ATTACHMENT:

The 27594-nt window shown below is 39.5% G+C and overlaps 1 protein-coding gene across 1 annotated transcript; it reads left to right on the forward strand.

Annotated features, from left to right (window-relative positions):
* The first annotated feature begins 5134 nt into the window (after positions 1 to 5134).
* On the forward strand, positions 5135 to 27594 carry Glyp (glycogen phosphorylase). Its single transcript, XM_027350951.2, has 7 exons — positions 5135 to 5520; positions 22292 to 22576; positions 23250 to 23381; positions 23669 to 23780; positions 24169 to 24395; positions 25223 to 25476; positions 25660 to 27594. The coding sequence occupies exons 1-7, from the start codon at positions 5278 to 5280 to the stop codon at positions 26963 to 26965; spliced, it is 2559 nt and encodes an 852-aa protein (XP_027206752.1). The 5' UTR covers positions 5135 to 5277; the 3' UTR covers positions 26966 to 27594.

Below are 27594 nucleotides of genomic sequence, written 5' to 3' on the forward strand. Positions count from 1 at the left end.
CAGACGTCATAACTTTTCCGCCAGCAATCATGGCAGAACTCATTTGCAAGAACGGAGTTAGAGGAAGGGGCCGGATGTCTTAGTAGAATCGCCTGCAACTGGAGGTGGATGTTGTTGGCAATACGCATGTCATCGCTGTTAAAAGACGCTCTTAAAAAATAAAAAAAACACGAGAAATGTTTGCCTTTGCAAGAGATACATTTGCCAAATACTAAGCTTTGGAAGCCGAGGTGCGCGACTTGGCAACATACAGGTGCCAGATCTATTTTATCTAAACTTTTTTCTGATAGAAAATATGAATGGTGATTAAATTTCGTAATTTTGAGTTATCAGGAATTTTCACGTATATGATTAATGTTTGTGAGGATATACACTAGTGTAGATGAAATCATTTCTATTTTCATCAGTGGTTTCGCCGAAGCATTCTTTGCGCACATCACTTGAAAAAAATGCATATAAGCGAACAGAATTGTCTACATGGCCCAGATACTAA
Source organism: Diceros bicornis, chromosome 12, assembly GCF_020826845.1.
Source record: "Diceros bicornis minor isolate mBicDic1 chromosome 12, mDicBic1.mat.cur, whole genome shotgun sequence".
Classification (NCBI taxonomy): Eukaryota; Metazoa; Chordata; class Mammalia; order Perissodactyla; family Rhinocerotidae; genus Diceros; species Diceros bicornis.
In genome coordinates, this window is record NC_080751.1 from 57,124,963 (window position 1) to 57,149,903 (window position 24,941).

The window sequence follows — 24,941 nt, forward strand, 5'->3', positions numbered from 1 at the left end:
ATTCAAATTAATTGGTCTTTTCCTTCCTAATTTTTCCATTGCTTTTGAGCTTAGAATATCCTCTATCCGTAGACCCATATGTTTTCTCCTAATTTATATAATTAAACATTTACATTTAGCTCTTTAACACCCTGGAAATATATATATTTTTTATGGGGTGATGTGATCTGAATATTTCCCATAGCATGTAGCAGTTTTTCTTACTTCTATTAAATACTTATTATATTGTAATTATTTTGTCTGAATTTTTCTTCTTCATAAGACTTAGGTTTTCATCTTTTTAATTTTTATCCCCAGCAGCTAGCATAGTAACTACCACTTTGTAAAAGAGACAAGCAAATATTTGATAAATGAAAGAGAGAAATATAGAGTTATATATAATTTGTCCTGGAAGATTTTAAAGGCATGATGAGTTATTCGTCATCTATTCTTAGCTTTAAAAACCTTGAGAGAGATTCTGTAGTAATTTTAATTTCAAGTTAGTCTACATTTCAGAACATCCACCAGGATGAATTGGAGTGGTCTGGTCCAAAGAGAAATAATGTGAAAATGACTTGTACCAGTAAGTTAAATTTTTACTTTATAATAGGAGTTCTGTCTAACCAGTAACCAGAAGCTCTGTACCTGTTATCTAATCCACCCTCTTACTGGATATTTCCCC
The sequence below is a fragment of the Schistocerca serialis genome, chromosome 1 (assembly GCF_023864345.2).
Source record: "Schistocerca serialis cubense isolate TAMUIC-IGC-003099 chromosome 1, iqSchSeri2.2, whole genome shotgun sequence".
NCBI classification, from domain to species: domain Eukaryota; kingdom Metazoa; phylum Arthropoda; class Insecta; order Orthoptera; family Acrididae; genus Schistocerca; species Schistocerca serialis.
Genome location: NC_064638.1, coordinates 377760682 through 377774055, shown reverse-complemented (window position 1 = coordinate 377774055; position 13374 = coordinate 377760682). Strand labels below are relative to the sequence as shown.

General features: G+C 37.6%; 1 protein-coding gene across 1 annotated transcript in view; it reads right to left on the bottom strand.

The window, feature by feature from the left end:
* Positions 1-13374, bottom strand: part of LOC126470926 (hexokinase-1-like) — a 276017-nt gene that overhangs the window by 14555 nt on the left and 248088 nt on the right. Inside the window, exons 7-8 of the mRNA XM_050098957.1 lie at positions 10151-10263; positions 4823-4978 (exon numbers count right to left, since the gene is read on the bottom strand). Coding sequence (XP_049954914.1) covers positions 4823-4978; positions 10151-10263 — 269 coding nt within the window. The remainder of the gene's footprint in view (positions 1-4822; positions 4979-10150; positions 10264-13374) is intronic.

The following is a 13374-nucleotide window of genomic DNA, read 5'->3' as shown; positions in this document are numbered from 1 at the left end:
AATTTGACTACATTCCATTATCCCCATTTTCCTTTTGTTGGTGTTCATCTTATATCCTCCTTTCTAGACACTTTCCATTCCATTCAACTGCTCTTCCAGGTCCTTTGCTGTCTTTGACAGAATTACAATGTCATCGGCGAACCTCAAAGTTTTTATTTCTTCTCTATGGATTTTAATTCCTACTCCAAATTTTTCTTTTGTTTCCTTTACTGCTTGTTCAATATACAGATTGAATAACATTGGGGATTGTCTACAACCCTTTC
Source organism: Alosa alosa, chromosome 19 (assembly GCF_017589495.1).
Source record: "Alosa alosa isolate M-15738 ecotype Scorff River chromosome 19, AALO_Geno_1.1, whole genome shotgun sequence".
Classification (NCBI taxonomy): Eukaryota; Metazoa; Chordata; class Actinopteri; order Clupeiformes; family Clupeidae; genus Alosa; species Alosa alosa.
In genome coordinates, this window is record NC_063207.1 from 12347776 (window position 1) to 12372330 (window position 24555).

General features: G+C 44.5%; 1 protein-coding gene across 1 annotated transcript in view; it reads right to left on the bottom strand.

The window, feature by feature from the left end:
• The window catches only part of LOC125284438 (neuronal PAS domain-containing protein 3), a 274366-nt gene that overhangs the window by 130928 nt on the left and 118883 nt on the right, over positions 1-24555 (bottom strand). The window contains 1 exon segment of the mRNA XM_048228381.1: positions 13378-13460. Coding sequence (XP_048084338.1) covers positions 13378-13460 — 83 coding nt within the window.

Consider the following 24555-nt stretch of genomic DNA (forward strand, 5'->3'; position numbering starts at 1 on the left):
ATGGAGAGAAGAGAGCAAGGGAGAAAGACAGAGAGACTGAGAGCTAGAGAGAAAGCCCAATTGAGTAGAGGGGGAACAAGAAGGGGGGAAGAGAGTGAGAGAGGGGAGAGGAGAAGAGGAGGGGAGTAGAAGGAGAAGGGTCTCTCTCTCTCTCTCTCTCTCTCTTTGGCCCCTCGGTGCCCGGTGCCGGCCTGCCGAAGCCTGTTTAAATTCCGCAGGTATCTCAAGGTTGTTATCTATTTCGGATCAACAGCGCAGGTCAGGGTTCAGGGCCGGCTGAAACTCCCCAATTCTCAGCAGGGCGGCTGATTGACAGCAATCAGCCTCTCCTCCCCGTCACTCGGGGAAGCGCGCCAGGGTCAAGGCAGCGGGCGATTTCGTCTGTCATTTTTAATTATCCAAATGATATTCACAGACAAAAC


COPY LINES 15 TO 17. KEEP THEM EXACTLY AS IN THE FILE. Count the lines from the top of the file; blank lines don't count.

NCBI classification, from domain to species: domain Eukaryota; kingdom Metazoa; phylum Arthropoda; class Insecta; order Orthoptera; family Acrididae; genus Schistocerca; species Schistocerca serialis.
Genome location: NC_064638.1, coordinates 377760682 through 377774055, shown reverse-complemented (window position 1 = coordinate 377774055; position 13374 = coordinate 377760682). Strand labels below are relative to the sequence as shown.

General features: G+C 37.6%; 1 protein-coding gene across 1 annotated transcript in view; it reads right to left on the bottom strand.